9. We realize there is a desperate need to depopulate Port au Prince, but do it in a way that does not frighten or dehumanize their homes. They need to know when they return - if they return - it will be to a better place, not worse. Perhaps even have different ideas developed to show them as an example how it may look when they return. Every Haitian we have spoken with has conveyed fears that their home will become a place where garbage is dumped and bodies are buried, as has always happened in the past. Significant reassurance needs to be used to help them overcome these fears if Haiti is to be rebuilt correctly again.
10. Give Haitians the means to make their own food to their own tastes, cooked using their own methods and own ingredients, i.e. rice, beans, goat and chicken. This will also free up your own scarce resources to be used elsewhere while simultaneously empowering the victims of the disaster. Although efforts have been made to provide adequate food and nutrition under difficult if not impossible circumstances, the food that is served is perceived as somewhat less in quality than what an animal is fed, and could be counterproductive.

11. Develop a job corps for Haitians run by Haitians with Haitian management and focus. In other words, they need cash but want to earn it themselves by rebuilding both their own country and internal dignity and self worth.

12. Ask the local communities in Haiti who have helped in the past, and work those relationships (i.e. IMA, Partners in Health via Paul Farmer, Remote Area Medical, Friends of Haiti Green Bay) - both secular and religious, medical and non. These relationships are important because they know who the community leaders are, who often are not the most obvious or official leaders. Possibly ask technology experts like Bill Gates to help develop a Google map to educate people about the already existing infrastructure in those villages so that they can better help those populations. Not all villages have the same access to outside help, and not all outsiders access the same leaders within the different villages. Centralizing this via the internet and modern techology will simplify and advance this.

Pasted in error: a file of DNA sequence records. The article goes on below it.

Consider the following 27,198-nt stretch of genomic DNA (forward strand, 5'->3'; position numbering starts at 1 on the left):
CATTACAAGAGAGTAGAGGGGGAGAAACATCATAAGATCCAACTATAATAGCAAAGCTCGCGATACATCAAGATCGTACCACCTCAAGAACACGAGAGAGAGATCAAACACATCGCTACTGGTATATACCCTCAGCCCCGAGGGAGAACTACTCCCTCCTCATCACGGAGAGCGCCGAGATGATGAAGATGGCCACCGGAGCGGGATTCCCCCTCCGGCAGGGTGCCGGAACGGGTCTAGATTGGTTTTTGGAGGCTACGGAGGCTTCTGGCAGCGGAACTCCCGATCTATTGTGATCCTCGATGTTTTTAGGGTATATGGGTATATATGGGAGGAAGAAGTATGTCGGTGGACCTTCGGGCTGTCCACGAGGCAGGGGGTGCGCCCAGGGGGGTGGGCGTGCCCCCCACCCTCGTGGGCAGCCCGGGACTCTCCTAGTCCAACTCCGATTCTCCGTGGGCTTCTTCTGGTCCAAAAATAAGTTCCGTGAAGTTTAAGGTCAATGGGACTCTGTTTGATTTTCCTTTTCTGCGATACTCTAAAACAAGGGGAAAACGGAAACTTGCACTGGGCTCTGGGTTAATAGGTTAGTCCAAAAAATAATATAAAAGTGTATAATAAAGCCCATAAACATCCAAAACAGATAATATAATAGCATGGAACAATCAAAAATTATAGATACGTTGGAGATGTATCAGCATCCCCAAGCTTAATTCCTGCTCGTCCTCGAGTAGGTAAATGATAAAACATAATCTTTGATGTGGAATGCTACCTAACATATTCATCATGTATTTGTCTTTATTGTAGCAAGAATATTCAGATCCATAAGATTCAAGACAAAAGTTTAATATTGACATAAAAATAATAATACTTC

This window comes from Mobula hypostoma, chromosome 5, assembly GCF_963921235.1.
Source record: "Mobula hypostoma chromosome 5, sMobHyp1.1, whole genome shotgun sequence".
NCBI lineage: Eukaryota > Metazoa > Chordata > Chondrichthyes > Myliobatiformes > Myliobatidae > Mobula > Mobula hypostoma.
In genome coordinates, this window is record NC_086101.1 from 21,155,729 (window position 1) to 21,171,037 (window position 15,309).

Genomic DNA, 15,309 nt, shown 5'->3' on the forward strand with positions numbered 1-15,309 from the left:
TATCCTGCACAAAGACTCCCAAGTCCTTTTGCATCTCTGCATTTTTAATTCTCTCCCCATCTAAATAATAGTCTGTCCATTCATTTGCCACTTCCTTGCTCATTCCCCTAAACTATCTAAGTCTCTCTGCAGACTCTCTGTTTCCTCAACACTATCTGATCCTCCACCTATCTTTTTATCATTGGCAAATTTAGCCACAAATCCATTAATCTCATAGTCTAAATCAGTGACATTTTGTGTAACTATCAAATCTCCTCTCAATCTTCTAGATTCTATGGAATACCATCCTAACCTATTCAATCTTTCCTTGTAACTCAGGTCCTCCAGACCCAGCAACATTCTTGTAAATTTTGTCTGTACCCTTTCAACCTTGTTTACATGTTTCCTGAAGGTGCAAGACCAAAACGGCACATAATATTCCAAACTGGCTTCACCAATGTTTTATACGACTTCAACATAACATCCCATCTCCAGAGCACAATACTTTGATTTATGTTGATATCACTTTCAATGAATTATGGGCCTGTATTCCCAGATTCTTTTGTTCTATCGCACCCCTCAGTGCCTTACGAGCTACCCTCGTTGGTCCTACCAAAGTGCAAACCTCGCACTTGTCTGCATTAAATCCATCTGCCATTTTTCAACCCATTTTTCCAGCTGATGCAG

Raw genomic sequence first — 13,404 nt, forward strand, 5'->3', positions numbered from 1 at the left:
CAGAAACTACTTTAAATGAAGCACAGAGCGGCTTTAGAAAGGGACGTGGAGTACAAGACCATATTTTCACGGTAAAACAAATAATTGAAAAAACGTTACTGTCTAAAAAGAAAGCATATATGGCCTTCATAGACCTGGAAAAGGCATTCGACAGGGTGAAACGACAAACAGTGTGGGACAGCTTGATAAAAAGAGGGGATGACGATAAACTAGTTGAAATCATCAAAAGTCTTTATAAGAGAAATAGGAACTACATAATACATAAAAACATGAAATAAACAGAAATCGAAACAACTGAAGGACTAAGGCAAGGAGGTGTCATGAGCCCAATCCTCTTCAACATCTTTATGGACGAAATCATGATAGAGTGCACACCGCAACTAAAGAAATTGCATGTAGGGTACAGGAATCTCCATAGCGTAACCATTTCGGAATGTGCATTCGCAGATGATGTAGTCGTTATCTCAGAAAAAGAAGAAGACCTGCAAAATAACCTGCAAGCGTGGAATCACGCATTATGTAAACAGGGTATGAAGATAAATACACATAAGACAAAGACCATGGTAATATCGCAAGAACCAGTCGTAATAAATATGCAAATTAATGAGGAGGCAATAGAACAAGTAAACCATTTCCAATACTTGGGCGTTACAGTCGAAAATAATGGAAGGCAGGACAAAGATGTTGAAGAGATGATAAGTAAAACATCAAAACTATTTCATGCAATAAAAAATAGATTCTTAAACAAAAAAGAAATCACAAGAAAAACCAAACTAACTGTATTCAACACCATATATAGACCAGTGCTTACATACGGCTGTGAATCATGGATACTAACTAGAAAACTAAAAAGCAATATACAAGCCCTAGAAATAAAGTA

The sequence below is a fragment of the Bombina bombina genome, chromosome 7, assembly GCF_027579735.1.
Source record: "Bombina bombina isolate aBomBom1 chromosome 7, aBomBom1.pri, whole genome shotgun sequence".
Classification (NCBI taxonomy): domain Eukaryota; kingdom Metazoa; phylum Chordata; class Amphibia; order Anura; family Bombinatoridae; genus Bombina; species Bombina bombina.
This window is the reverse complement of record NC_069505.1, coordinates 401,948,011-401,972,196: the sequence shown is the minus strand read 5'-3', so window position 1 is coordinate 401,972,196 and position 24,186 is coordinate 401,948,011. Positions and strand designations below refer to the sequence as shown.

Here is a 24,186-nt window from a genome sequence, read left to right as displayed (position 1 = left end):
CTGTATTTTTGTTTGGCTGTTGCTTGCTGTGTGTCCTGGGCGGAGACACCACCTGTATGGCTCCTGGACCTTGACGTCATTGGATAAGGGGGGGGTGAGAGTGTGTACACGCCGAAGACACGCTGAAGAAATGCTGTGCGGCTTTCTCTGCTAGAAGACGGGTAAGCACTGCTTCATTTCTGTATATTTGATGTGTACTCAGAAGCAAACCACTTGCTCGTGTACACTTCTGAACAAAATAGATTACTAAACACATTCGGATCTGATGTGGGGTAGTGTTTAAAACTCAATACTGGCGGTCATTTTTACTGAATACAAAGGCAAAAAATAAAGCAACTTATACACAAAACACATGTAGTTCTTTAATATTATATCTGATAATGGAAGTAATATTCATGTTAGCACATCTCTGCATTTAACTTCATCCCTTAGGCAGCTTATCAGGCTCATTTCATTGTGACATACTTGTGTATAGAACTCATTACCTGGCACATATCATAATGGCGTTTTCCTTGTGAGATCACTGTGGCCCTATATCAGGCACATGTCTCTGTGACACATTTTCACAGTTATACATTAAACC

13. Ask people about their own priority list, not what is perceived by outsiders as their need. You have a priority list - and so do the Haitians. We need to ask them up front what their needs and priorities are.

14. We are nothing without good translators. We need translators fluent in Spanish, English, and Creole. Treat them like the precious resource they are by praising, paying and respecting them as one of the most important members of your team. Without them you are blind, deaf, and dumb, and will not enact any of the wonderful ideas that you have already developed. That said, pay them what is acceptable so as not to poison the well from which we all draw upon with a potential devastation of their economy.

15. How do we develop better relationships and communication with a central command and all those involved? We need facile, easy and reproduceable communications.


  1. Tom--
    These reflections are incredibly insightful and articulate. I can see you as one of those who has the vision of a resurrected Haiti as well as the administrative skills necessary to bring others together to enact these recommendations.
    Just something to think about.

  2. Brava. I've worked 15 years in emergencies and in a quick time you have cut to the quick. Keep broadcasting. We never know who is listening even when we see mistakes (even good hearted well intentioned ones) being made all around us. Thinking of you all there.